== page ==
But my presentation was also about hope. We can do something about slavery. We can empower the people that are the most vulnerable to slavery to reject it.
The Lehigh University program was webcast live from the campus in Pennsylvania to the U.N. conference.
About 150 students, faculty and staff attended the event at Lehigh, while others watched the webcast, including a group all the way in Burma. The audience was captivated by stories of slavery inside the U.S., as well as stories of slavery in Nigeria (such as child marriage).
The Q&A sessions deepened the conversation.
I was asked why slavery is an issue that should be important to everyone. I told the audience to recognize that slavery may be in many of their consumer products, and we must all be smart consumers and support companies working to root-out slavery in their supply chains.
The event was so successful that a group of Lehigh talked about starting a Free The Slaves student chapter.
Thanks to Lehigh University for sponsoring such a wonderful event!
Editor’s Note: An op-ed by Free the Slaves Director of Programs Karen Stauss was published over the weekend by the Huffington Post, in a special section they called “Slavery Sunday.” Here is her commentary and photos from a recent visit to our frontline projects in India.
The brick kilns of Uttar Pradesh, India are more than 7,000 miles from Capitol Hill in Washington. But for years, they have been linked by a groundbreaking piece of American legislation.
That law is the Trafficking Victims Protection Act (TVPA), passed by Congress in 2000. It has established the U.S. as a world leader in the fight to eradicate human trafficking and modern-day slavery, at home and abroad.
The TVPA has helped many people escape brutal abuse. It’s a beacon of hope for millions who are still trapped in bondage.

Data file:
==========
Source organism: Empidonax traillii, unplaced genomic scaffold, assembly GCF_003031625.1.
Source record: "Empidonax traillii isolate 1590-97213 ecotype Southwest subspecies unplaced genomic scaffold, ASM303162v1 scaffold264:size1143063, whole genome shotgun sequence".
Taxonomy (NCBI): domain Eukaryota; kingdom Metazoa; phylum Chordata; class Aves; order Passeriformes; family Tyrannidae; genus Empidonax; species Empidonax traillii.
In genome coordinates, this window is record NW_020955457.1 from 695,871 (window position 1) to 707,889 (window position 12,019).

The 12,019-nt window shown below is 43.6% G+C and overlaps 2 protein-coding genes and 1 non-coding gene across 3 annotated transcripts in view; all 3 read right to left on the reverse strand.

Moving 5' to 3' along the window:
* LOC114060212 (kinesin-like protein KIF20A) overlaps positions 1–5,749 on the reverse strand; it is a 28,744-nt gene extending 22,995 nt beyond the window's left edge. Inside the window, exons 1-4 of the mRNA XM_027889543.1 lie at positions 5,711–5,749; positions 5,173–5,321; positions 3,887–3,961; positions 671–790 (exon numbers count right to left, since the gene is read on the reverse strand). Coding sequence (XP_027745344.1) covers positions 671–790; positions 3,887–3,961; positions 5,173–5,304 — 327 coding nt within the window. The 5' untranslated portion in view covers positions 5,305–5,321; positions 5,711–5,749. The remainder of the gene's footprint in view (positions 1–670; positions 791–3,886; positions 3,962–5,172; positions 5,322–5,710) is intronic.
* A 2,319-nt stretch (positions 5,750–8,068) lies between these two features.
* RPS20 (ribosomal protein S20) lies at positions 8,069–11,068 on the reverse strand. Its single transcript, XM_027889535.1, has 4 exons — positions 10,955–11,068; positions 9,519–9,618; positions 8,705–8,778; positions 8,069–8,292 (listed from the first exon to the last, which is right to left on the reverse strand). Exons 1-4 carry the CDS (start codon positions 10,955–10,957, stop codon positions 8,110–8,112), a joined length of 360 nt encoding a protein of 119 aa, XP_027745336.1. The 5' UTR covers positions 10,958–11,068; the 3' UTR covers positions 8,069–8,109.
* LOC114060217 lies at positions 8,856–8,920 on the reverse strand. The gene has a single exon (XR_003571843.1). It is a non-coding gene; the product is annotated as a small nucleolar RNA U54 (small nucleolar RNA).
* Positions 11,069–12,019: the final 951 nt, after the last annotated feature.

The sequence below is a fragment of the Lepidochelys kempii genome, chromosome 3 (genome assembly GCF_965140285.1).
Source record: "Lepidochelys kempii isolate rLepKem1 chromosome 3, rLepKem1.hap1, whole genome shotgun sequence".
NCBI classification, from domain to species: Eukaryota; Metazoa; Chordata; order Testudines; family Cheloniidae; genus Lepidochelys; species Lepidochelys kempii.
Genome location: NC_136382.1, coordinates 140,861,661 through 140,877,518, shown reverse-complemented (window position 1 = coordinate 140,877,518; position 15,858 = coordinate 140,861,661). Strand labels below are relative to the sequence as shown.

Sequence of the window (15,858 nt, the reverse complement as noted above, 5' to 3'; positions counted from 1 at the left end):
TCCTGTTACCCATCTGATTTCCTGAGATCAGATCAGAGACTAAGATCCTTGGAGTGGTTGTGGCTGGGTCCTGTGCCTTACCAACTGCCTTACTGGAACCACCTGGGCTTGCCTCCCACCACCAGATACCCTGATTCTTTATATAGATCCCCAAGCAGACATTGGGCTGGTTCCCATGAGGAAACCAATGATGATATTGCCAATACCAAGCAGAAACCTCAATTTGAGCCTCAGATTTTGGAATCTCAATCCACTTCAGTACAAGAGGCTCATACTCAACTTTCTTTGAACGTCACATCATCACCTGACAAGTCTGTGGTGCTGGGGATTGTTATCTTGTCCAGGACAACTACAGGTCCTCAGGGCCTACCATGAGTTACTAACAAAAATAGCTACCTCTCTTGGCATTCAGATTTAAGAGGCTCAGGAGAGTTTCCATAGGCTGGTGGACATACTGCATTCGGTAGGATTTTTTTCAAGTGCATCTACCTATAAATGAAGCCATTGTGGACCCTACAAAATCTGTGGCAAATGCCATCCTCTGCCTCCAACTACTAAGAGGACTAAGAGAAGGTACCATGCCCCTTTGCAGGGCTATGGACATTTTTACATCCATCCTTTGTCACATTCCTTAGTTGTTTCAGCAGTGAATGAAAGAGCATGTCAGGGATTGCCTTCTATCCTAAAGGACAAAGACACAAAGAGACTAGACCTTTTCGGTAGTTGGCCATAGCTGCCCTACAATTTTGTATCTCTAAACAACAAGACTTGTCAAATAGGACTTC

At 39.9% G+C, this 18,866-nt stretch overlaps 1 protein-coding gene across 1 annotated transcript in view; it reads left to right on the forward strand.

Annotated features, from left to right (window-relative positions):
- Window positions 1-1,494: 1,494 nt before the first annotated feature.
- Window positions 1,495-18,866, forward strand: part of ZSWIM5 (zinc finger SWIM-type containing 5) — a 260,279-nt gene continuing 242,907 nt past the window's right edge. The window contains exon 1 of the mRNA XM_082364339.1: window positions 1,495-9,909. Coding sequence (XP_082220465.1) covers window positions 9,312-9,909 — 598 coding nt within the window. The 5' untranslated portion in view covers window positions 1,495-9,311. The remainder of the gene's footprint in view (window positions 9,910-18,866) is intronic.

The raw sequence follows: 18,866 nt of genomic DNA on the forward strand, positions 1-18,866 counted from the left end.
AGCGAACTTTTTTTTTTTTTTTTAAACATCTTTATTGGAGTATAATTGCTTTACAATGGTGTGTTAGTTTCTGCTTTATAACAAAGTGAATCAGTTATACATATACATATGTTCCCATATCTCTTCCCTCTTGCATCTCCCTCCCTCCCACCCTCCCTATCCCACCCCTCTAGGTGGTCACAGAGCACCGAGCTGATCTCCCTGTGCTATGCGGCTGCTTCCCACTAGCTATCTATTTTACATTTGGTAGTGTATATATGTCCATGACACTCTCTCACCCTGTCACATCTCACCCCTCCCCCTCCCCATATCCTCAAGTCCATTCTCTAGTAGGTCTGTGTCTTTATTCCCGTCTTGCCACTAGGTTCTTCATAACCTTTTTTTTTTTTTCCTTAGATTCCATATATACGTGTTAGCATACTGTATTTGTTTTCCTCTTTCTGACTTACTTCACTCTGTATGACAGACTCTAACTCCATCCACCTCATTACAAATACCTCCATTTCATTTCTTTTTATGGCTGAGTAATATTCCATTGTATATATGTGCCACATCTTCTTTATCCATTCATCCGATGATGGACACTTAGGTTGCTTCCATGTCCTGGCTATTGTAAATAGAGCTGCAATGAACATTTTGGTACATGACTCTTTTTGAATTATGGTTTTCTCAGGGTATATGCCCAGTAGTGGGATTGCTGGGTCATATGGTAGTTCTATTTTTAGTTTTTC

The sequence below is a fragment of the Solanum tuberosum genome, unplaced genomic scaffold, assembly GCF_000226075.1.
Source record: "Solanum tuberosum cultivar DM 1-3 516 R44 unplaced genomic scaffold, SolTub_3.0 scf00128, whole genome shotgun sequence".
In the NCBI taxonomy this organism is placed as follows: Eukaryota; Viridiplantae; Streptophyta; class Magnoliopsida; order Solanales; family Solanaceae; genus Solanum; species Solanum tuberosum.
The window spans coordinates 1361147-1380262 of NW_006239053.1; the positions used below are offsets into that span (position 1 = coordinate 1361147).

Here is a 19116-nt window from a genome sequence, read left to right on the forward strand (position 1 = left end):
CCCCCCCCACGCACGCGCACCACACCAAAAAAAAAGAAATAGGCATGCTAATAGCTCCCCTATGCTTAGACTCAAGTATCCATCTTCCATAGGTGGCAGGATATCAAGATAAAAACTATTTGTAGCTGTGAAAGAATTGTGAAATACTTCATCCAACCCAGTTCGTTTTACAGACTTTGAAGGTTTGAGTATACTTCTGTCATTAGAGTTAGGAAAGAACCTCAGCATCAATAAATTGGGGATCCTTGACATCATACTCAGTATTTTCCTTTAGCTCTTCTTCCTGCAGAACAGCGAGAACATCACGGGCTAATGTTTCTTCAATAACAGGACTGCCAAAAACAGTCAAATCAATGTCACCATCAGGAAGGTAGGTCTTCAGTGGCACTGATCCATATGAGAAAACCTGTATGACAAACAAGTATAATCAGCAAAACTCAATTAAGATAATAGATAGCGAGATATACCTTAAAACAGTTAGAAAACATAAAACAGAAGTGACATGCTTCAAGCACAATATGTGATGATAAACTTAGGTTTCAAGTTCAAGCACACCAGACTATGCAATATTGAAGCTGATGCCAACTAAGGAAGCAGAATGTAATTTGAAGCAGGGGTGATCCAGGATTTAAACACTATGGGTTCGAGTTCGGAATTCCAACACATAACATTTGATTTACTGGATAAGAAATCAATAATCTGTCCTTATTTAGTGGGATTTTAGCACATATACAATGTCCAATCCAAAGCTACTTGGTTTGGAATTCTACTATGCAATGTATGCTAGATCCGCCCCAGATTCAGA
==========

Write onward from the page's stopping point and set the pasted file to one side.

But the TVPA must be reauthorized every few years. And sadly, Congress allowed it to expire at the end of its last session. It’s the first time that has happened. Without the key piece of authorizing legislation in place to guide America’s global anti-slavery effort, the path to freedom for those in slavery is in jeopardy.
I was thinking about the future of the TVPA as I met slavery survivors in Uttar Pradesh a few weeks ago, just days after the last Congress was gaveled to a close in America. The TVPA had helped these villages move from slavery to freedom.
They had been enslaved because they borrowed money from an unscrupulous brick kiln owner. They were forced to work for him only, for as long as he wished, and they were charged staggering amounts of interest to ensure they could never pay off the debt. Whole families – including children – were forced to work. They were threatened with violence if they questioned the situation.
Debt-bondage like this is illegal. It’s slavery. But it happens throughout the world. And the stakes are quite literally life and death. One man told me that the brick kiln manager killed his eight-year-old son after a petty dispute about access to clean drinking water at the worksite.
The U.S. government provided funding to educate these workers about their rights and organize as a group. They made a decision together that would have been impossible for any of them to make alone: they all decided to escape. The survivors have been provided with a legal advocate and I was told that the brick kiln manager has been charged with murder.